Morning Chat With a Cop

This morning I spoke with an deputy employed by the LA Sheriff’s department who was black and, from what I gathered, a good father. I was having my car detailed in a parking lot when he slowly approached to inquire about the car detailing business. Later on the guy detailing my car, Key, told me that he makes sure his sons work hard. From talking to the deputy, he sounded like someone who himself works hard and takes his job seriously.

I couldn’t help but ask him what he thinks is the cause of police brutality and the conflicts cops get into. He said it depends on how seriously a cop takes the job and their training. He firstly began by saying you have to remember everyone is human, which I was glad to hear. He then went on to say that when they get into a certain situation, they have to remember what they were trained to do. They have to recall the tactics for de-escalating a situation that they were taught. If they didn’t take the training seriously, or don’t take the job seriously, then any number of things can go wrong.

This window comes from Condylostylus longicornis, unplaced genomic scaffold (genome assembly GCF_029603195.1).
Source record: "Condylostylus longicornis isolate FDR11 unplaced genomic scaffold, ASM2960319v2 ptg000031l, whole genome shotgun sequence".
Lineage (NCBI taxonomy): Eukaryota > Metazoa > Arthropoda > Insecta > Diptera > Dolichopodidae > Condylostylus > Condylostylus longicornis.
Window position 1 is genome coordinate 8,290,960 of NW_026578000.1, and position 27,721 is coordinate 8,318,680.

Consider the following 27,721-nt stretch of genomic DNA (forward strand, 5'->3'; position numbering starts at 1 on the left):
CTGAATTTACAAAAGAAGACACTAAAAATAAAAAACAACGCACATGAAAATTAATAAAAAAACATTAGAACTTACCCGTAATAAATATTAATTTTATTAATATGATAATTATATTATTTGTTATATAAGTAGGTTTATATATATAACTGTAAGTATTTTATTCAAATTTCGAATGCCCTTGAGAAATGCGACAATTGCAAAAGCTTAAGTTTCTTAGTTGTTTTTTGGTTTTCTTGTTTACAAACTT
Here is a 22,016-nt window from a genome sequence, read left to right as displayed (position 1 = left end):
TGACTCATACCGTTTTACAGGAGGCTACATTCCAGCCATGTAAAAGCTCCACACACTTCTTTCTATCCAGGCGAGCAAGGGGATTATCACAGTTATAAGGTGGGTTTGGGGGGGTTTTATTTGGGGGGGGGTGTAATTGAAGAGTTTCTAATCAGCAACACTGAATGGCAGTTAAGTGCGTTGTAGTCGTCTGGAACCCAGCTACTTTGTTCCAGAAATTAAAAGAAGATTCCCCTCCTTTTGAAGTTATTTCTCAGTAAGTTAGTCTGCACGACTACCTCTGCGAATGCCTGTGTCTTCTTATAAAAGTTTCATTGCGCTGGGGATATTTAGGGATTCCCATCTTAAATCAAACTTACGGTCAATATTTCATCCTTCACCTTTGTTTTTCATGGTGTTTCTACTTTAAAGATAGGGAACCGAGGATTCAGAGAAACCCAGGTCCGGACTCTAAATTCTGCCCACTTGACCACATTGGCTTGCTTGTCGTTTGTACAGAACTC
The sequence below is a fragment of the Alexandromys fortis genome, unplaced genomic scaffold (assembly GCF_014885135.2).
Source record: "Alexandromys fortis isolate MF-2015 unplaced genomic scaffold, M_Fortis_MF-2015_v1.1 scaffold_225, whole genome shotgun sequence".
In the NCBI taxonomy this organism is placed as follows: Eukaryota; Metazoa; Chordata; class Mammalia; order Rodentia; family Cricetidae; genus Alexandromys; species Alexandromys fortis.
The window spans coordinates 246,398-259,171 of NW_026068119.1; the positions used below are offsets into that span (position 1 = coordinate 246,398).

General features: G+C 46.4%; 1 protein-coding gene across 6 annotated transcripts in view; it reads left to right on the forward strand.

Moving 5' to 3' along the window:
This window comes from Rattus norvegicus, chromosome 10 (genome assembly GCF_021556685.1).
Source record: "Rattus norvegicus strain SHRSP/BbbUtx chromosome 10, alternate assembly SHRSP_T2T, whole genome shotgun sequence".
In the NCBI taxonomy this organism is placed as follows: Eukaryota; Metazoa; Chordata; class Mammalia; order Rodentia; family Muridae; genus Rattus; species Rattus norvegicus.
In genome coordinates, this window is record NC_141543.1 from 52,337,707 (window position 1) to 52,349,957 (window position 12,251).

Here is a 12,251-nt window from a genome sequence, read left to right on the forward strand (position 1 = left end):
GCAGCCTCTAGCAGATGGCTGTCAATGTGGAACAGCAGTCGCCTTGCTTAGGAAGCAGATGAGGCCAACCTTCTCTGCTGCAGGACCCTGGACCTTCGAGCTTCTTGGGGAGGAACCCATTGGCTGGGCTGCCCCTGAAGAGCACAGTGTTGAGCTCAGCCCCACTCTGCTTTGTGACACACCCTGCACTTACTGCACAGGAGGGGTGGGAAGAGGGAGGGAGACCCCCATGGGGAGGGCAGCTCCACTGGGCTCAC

Much of what he said reminded me of what I’ve learned about teaching. If a teacher only wants to get paid, or doesn’t truly care about their students, then the minute something goes wrong they may either quit or overreact and mishandle the situation. The same thing can be said for many situations. But the chief point is that at the center of any conflict, there are people who have decisions they have to make. Much more can be said, but nothing will be understood unless that much is comprehended.


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